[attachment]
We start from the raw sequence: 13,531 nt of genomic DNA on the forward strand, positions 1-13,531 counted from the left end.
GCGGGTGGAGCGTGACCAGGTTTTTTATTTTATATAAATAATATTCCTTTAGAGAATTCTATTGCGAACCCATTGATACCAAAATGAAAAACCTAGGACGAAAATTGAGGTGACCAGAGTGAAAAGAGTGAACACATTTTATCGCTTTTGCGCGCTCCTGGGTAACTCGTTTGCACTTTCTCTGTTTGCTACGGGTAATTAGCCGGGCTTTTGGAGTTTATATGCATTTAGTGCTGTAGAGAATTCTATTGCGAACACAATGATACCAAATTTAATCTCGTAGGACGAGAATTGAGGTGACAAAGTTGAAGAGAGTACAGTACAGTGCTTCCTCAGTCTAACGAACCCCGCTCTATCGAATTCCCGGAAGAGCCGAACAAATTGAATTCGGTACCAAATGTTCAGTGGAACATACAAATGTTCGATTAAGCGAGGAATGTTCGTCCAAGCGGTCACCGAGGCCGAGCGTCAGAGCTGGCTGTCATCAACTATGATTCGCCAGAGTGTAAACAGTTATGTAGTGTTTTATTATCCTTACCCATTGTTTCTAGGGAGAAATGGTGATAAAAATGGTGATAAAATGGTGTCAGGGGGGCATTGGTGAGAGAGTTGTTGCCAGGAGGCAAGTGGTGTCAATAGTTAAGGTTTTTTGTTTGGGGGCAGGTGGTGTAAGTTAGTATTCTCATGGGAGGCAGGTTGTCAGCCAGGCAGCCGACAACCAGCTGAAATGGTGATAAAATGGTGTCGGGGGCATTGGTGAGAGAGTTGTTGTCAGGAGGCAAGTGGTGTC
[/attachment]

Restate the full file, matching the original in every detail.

We start from the raw sequence: 13,531 nt of genomic DNA on the forward strand, positions 1-13,531 counted from the left end.
GCGGGTGGAGCGTGACCAGGTTTTTTATTTTATATAAATAATATTCCTTTAGAGAATTCTATTGCGAACCCATTGATACCAAAATGAAAAACCTAGGACGAAAATTGAGGTGACCAGAGTGAAAAGAGTGAACACATTTTATCGCTTTTGCGCGCTCCTGGGTAACTCGTTTGCACTTTCTCTGTTTGCTACGGGTAATTAGCCGGGCTTTTGGAGTTTATATGCATTTAGTGCTGTAGAGAATTCTATTGCGAACACAATGATACCAAATTTAATCTCGTAGGACGAGAATTGAGGTGACAAAGTTGAAGAGAGTACAGTACAGTGCTTCCTCAGTCTAACGAACCCCGCTCTATCGAATTCCCGGAAGAGCCGAACAAATTGAATTCGGTACCAAATGTTCAGTGGAACATACAAATGTTCGATTAAGCGAGGAATGTTCGTCCAAGCGGTCACCGAGGCCGAGCGTCAGAGCTGGCTGTCATCAACTATGATTCGCCAGAGTGTAAACAGTTATGTAGTGTTTTATTATCCTTACCCATTGTTTCTAGGGAGAAATGGTGATAAAAATGGTGATAAAATGGTGTCAGGGGGGCATTGGTGAGAGAGTTGTTGCCAGGAGGCAAGTGGTGTCAATAGTTAAGGTTTTTTGTTTGGGGGCAGGTGGTGTAAGTTAGTATTCTCATGGGAGGCAGGTTGTCAGCCAGGCAGCCGACAACCAGCTGAAATGGTGATAAAATGGTGTCGGGGGCATTGGTGAGAGAGTTGTTGTCAGGAGGCAAGTGGTGTC